Thursday, February 14, 2013

Question of the Week (Terumah): Why Does the Mishkan Come After the Civil Code Laws?

This week's parsha, Terumah, begins a long segment in the Book of Exodus concerning itself entirely with the construction of the tabernacle (mishkan) and the vessels (keylim) that were placed in it, and the design of the special priestly clothing. 

The parsha opens with a "fundraising campaign" - a call to the Israelites to donate materials needed for the construction and operation of the tabernacle. Gold, silver, copper, yarns of different colors, fine linen, goats' hair, ram skins, dolphin skins, acacia wood, spices and expensive stones - all are needed for the building of the sanctuary, and G-d asks the Israelites to open their hearts and donate generously. 


Why was this campaign announced  only after the Torah articulated at length the civil laws of Parashat Mishpatim? Wouldn't it be more appropriate to read first about building a holy sanctuary and only later about the civil code laws?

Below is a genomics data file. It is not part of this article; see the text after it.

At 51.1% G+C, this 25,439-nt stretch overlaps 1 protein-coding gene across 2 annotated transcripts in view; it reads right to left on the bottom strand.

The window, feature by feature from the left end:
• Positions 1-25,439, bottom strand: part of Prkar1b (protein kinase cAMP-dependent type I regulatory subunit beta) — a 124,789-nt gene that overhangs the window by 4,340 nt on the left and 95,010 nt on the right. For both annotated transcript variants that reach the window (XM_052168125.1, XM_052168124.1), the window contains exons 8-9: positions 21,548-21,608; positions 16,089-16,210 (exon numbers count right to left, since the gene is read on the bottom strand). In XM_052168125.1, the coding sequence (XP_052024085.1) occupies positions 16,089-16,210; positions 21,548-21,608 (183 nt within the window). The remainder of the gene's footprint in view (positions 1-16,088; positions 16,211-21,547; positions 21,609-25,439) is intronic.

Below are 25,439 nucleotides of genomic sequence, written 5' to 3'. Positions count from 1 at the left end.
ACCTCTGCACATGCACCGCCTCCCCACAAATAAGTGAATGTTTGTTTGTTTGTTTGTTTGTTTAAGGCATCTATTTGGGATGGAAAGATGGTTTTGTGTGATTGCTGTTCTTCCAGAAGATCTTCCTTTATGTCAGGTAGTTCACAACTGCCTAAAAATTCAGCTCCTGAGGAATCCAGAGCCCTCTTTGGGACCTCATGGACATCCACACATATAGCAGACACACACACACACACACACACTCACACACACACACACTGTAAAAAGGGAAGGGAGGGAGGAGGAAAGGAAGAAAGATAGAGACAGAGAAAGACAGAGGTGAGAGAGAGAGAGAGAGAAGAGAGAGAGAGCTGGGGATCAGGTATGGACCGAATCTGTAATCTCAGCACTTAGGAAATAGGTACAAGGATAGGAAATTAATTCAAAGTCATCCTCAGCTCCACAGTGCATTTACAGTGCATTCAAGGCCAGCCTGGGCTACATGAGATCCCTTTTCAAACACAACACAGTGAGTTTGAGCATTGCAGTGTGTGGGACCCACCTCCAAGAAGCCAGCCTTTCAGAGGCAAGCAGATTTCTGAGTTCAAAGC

It is no accident that the fundraising campaign was announced following the detailed set of laws dealing with the meticulous care one must take for other people's life and property. Rabbi Pinchas Peli explains that this teaches us that there are ethical requirements for donating money: G-d does not want such gifts that come from ill-gotten gains, riches amassed from exploitation or crooked business. Only money earned justly and honestly is qualified to serve as a gift towards the erection of a sanctuary.  

Indeed, centuries later, the rabbis postulated it as law that no donation can be accepted from money that is not earned properly. Unlike the Roman emperor Vespasian who proudly declared "pecunia non olet" (money doesn't stink), Jewish ethics was very sensitive to the odious smell money can have, and which even offering it as charity cannot purify. 

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